Leaf is showing almost 50C battery temperature when the ambient is -6.5C. Assuming 50% heat exchanger and similar heat capacity for cabin and battery (actually, batt is larger), Cabin could be warmed 10C above ambient with battery at 30C, and that’s only with 37kW. Imagine how warm it’d be with 50 kW charging.

I really would like the source for this 50°C at -6°C. This morning it was -10°C, i started from a warm garage so battery was +10°C, went for breakfast & quick charge, got to +17°C.

Nyland video. See youtube link provided above.

I think they intentionally ran the car at 90mph and then intentionally quick charged to 100% to get it to heat up. Everybody knows you don’t quick charge to 100%.

I generally quick charge to 100% at least once a week. It takes <7 minutes to go from 80% to 100% on a 50kw charger with my 2015 Spark EV. Total charge time with completely dead battery is <30 min.

He did that intentionally to gt the car to heat up. I could do the same thing with a Tesla or Chevy Bolt but I’m not going to run around and yell Tesla Gate or Bolt gate. All the cars have limitations of some sort. For 99.999% of all drivers this will never surface. I absolutely believe that you can do unlimited quick charges in a LEAF if you stop at 80% and keep the speeds below 75mph regardless of ambient temperatures. Great cars.

And yet despite the missives of doom and gloom from the whiners the LEAF is still the number 1 EV in lifetime world-wide sales.

.. for another few months.

Your alliteration is an allure to all. Can I request a random rhyme to round it out?

So they say, and time will tell. Platitudes to live by, but at least they finally admitted it was a problem. Isn’t that the first step in many step programs, admitting you have a problem.
Thank you orders of teaching nuns.

Ah, now I see it. You’re an ICE troll. Goodbye.

..and you are not the brightest bulb in the pack.

Its not a problem.

Well my 2018 Leaf was made on June 23, 2018 and it apparently has the older software…so….Unless all of us have been reading the wrong number from LeafSpy. I have 5SA3A under EV /HEV which people thought was the BMS version. People with the “C” version didn’t have the #rapidgate problem.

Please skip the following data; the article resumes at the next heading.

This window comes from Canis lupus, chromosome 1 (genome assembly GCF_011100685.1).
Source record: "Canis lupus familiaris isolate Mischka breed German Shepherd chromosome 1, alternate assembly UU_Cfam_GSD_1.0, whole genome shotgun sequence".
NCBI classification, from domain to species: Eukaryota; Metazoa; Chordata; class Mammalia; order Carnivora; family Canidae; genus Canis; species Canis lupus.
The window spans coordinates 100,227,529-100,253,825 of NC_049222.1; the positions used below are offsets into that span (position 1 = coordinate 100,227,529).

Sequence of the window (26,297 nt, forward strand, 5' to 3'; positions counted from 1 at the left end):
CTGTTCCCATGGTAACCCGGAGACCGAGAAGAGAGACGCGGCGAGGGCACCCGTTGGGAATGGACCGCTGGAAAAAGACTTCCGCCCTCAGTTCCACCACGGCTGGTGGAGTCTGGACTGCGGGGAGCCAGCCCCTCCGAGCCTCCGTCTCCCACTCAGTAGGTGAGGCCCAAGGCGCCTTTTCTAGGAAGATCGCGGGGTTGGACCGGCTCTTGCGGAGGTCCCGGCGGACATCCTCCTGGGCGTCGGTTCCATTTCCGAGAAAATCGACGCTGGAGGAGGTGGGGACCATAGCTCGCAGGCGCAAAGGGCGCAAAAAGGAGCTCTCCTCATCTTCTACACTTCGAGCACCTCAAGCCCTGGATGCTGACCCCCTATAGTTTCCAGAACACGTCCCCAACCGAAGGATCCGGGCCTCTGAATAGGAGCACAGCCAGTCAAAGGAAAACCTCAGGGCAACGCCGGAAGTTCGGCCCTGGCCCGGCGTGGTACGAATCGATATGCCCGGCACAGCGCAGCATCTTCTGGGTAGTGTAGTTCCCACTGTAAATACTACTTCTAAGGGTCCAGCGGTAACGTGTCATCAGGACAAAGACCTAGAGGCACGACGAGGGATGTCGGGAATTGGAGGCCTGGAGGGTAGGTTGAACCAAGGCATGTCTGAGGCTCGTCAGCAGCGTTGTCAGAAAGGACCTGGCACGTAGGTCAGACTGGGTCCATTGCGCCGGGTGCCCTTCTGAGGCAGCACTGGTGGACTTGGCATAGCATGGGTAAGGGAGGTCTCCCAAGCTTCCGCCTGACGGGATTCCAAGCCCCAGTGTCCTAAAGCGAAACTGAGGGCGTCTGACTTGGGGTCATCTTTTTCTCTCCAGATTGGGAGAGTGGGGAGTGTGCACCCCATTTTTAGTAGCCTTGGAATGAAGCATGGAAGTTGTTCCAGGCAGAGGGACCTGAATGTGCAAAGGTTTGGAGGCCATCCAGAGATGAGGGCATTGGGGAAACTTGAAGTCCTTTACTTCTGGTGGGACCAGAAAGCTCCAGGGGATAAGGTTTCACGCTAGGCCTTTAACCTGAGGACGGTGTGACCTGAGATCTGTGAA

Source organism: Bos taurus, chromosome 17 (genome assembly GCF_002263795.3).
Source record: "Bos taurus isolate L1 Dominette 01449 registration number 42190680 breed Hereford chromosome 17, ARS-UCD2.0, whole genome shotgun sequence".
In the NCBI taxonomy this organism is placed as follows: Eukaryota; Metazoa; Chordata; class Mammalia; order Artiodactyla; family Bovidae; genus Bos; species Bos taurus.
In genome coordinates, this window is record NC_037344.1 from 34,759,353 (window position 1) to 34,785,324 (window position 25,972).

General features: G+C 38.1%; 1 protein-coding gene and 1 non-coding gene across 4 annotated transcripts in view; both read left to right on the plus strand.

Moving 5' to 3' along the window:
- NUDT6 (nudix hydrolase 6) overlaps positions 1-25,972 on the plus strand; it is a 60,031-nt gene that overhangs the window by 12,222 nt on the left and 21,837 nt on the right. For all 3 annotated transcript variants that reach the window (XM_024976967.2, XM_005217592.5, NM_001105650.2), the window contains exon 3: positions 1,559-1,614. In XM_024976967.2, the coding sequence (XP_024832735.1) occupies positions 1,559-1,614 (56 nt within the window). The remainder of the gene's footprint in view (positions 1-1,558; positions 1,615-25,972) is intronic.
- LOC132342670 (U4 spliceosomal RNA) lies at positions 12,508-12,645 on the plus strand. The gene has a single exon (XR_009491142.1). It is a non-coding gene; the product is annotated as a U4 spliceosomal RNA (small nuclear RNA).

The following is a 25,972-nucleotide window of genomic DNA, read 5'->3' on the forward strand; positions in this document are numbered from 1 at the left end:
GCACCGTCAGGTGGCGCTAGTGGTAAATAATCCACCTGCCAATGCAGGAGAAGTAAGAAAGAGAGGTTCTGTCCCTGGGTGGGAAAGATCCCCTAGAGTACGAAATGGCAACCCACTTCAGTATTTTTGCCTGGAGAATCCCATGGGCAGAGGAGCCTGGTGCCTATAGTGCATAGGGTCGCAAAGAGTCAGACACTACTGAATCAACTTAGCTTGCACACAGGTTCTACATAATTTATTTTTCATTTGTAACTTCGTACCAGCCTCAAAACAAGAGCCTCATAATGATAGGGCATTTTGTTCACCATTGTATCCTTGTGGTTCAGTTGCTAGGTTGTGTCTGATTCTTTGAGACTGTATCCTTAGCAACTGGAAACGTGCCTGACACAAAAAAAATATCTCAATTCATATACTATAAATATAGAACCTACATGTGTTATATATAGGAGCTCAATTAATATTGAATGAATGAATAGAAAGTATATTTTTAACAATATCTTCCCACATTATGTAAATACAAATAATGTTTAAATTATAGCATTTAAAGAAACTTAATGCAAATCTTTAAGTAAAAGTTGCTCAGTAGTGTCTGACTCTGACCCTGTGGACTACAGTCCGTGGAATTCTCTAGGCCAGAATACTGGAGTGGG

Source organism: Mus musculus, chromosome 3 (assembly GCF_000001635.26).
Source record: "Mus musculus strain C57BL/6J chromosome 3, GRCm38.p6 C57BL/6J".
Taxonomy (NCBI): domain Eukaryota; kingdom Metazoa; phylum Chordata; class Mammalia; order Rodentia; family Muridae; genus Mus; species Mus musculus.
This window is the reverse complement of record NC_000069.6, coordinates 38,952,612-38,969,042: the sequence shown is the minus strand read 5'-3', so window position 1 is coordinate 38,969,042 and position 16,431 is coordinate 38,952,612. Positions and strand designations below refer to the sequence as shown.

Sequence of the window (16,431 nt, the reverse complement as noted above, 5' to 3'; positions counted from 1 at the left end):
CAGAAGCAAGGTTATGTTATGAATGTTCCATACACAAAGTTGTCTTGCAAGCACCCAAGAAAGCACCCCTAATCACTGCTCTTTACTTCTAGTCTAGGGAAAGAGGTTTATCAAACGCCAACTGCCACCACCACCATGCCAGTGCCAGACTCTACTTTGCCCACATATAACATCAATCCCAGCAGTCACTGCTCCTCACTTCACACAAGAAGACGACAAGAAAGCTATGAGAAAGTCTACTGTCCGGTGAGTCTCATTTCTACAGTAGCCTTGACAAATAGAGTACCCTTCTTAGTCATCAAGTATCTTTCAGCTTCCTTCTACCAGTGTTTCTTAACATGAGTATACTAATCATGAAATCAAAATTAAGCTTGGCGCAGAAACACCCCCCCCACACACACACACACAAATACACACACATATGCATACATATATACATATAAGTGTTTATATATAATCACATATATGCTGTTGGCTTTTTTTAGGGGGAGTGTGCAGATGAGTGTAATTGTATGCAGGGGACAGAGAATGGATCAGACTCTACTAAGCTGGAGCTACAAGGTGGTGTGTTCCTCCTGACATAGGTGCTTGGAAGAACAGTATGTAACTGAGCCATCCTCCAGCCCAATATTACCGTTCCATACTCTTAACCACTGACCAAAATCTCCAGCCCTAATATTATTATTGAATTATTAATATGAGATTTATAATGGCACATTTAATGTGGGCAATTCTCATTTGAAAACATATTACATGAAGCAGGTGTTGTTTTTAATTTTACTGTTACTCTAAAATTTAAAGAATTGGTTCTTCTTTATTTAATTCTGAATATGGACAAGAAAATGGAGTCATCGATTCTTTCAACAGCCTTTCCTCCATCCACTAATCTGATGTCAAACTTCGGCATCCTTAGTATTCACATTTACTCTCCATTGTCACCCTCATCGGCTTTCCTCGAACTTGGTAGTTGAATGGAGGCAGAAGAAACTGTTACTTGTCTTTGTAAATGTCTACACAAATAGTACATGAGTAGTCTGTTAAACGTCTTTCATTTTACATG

Take it to the dealer

Mine was made 5/15 and back in Sept I wasn’t too happy with my third charge of the day…

You already have the new software according to this article.

Great have been working with Nissan corporate for this patch. Glad its coming. I have not run into any issues since I don’t DCRC very much, but nice to have the additional charging speeds when needed.

Well living in Canada does have its advantages. They are few and far between, but not overheating a poorly designed air cooled battery pack is one of them.

Its not a problem for our LEAFs and we live in a hot climate. All EVs have some sort of limitations and they are using this as a means to try to sell more Tesla on their referral codes. Somebody here is mentioning Bjorn and his Rapid Gate video. Bjorn is a paid salesman for Tesla. He got a free Tesla through his referral codes. The LEAFs are great cars, and if you take care of the cars and batteries they will last a long long long time 2x to 4x the battery warranty period. That applies to all EVs, if you take care of hem they will last a long long long time.

What do we need to do to get the patch?

Hi Eric, not sure I’m waiting to see how Nissan will roll this out. I’ve got some meetings set up with Nissan Canada soon and hope to get an outline. I suspect they may contact owners of affected Leafs and ask if they want the new software. Some really won’t care as they never push the charging to the limits. I hope to find out something soon, but you can always phone your local Leaf dealer and ask them…typically they are the last to know.

I still have the “A” version on my car and it definitely charges slow when the battery gets warm. I called my local Nissan dealership a few days and they did not yet have a software update for my car. Has anyone updated thier software yet or does anyone know when the update will be available?

Tell them the update is in the system and to stop playing with you are you going somewhere elese

(⌐■_■) Trollnonymous

Nope, I still will not recommend the Leaf to anyone used or new.

Getting one lease

Well I do. Not #1 rec for everyone (that depends on people’s different needs), but a darn good car that kicks the butt of any ICE. And for many people a used Leaf would be the most cost-effective car they could find, anywhere. Ask, e.g., the Ukrainians queueing up to buy used Leafs from the US, with all the battery degradation and cold-weather range decrease, etc. etc.

People here are too invested in intra-EV fights, they’ve lost all perspective. The Leaf has gone from 73 miles in 2011 to 151 miles, greater power, faster everything, solid battery warranty in 2018 – and now 226 miles in 2019. But that’s still “lackluster” and merits a constant stream of rotten tomatoes, on any Leaf story good or bad, from people who supposedly love EVs.

An interesting love, that.

The real anti-EV is Nissan offering free charging with such crap charging Leaf, turning people off EV. You can see from plugshare comments that their next car won’t be EV pointing to Leaf in the photo, lease or otherwise.

Leaf owners have gone through enough….they deserve all the free charging they get….or can use.